The EU’s new climate policy will spark international cooperation on carbon pricing
EU importers will need to purchase carbon border adjustment mechanism certificates for each ton of carbon emitted during production.
As countries begin to ramp up their climate ambitions, climate policy packages are becoming more comprehensive and ambitious, such as the ‘Fit for 55’ package that the EU has introduced as part of the European Green Deal. This strategy outlines policy instruments to cut greenhouse gas emissions by 55% by 2030 and achieve net neutrality by 2050, which includes ramping up its carbon pricing strategy.
However, climate change is a global problem, requiring a coordinated response between states, and the US has taken a different tactic for decarbonising its economy. Instead of putting a price on carbon, the US is subsidising its domestic clean energy industry. There have been debates about which approach is better. However, what is important is that they both have the potential to prevent less wealthy countries from capitalising on weak climate policies.
The impacts of carbon leakage
Carbon pricing is a cost applied to carbon pollution. Polluters, therefore, pay the external costs associated with the carbon they emit. However, when high-polluting firms are faced with escalating carbon prices, they may shift their operations to a jurisdiction with a more lax climate policy to avoid these costs.
This is called carbon leakage, and firms have been known to move their operations outside of the EU, taking their carbon emissions with them. The Carbon Border Adjustment Mechanism (CBAM) is a landmark tool proposed by the EU to prevent carbon leakage by putting a fair price on imported carbon-intensive goods.
The CBAM is the EU’s new carbon border tax. EU importers will need to purchase CBAM certificates for each ton of carbon emitted during production. Initially, it will cover imports of high-emitting carbon goods, such as aluminium, iron, steel, electricity, cement and fertilisers, and plans are in place to extend it further.
The price of carbon will be aligned with the EU Emissions Trading System (ETS), which is also set to be reformed under the Fit for 55 packages. The ETS operates using a cap-and-trade principle, where emitters obtain emissions allowances to meet emissions targets without actually cutting their carbon production. In principle, companies are faced with two choices: either reduce their emissions, or spend money on allowances, enabling them to continue polluting, but at financial cost.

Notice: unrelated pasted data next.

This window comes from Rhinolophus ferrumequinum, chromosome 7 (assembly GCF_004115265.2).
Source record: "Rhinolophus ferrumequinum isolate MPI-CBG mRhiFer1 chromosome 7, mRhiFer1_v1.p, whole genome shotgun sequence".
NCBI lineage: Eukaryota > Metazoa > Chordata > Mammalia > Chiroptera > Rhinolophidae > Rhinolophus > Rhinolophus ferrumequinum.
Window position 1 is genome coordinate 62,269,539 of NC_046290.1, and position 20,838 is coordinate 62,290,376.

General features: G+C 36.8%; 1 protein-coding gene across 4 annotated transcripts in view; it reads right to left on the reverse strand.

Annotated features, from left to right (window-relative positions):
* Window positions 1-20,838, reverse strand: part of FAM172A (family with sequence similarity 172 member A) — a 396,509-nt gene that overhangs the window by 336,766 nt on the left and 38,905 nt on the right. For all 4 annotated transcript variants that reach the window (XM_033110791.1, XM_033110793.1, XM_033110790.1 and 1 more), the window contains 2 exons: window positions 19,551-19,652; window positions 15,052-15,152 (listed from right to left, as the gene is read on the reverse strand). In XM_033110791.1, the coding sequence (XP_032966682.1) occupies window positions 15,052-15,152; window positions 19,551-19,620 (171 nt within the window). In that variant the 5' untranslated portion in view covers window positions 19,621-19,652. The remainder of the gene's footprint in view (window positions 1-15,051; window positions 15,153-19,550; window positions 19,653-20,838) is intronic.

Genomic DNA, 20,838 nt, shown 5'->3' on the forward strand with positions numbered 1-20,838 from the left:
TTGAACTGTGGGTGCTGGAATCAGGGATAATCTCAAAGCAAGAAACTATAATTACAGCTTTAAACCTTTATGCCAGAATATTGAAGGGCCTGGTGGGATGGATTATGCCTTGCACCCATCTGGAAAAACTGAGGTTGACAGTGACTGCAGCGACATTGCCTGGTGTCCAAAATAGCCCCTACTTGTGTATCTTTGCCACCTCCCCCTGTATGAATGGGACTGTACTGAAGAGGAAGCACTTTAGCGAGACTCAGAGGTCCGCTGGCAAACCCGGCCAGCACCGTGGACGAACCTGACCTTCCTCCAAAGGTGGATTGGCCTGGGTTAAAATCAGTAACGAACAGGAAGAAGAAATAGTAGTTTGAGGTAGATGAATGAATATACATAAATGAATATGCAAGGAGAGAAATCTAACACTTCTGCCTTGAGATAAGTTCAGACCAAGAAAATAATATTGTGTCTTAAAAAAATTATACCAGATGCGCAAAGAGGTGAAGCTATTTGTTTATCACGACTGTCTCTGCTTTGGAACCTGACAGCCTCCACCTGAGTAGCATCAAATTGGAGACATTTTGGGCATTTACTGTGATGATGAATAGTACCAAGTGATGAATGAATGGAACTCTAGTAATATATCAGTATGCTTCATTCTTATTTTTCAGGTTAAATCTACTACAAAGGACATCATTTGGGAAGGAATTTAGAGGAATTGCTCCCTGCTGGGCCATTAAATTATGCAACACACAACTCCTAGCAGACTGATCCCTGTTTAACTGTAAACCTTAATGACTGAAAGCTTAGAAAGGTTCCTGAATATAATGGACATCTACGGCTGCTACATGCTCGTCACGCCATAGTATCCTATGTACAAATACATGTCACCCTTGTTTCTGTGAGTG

In the past, high-polluting industries received free allowances under the EU ETS to prevent carbon leakage. Plans for the EU include reducing its cap and phasing out the allocations. This is where the CBAM will be instrumental. The transitional period of the CBAM will be in line with the phase-out of free allocations in the EU ETS.
EU imports will become subject to carbon tariffs and importers will need to purchase and surrender CBAM certificates, equal to the carbon price under the ETS. This levels the playing field for the domestic industry by improving the competitiveness of domestic goods subject to carbon pricing with EU imports.
Sparking fears of protectionism
Non-EU countries have pushed back on the CBAM, accusing the EU of protectionism, and using climate action as a disguise for measures to exclude external markets. Brazil, China, South Africa and India expressed a joint “grave concern” that the EU is discriminating against non-EU imports by effectively placing a levy on them. The CBAM could result in a greater administrative burden on those exposed to the CBAM and raise the price of products within the EU.
Developing economies, such as many within Africa, would likely take a hit from the CBAM. For example, Morocco is responsible for 13.3% of fertiliser imports, and the CBAM will therefore damage the country’s export earnings. How the CBAM will impact African economies and their ability to industrialise should be considered, especially as the industrialisation in other states has escalated the impacts of climate change for those countries most at risk that have not had the same opportunity to fully industrialise.
The EU has responded to this by suggesting that the revenues drawn from the CBAM will be put toward climate finance for developing countries. However, instead of just focusing on the potential trade implications, the wider picture should be remembered. This EU-based policy can have positive implications beyond the EU, by encouraging non-EU countries to strengthen their climate policies.
Now, instead of poorer countries capitalising on having weaker climate policies through carbon leakage, the CBAM should incentivise other counties to implement their own carbon border mechanisms or strengthen their carbon pricing measures. Support for countries impacted by the CBAM is crucial, but assessing impact on trade will require an open dialogue and cooperation across borders.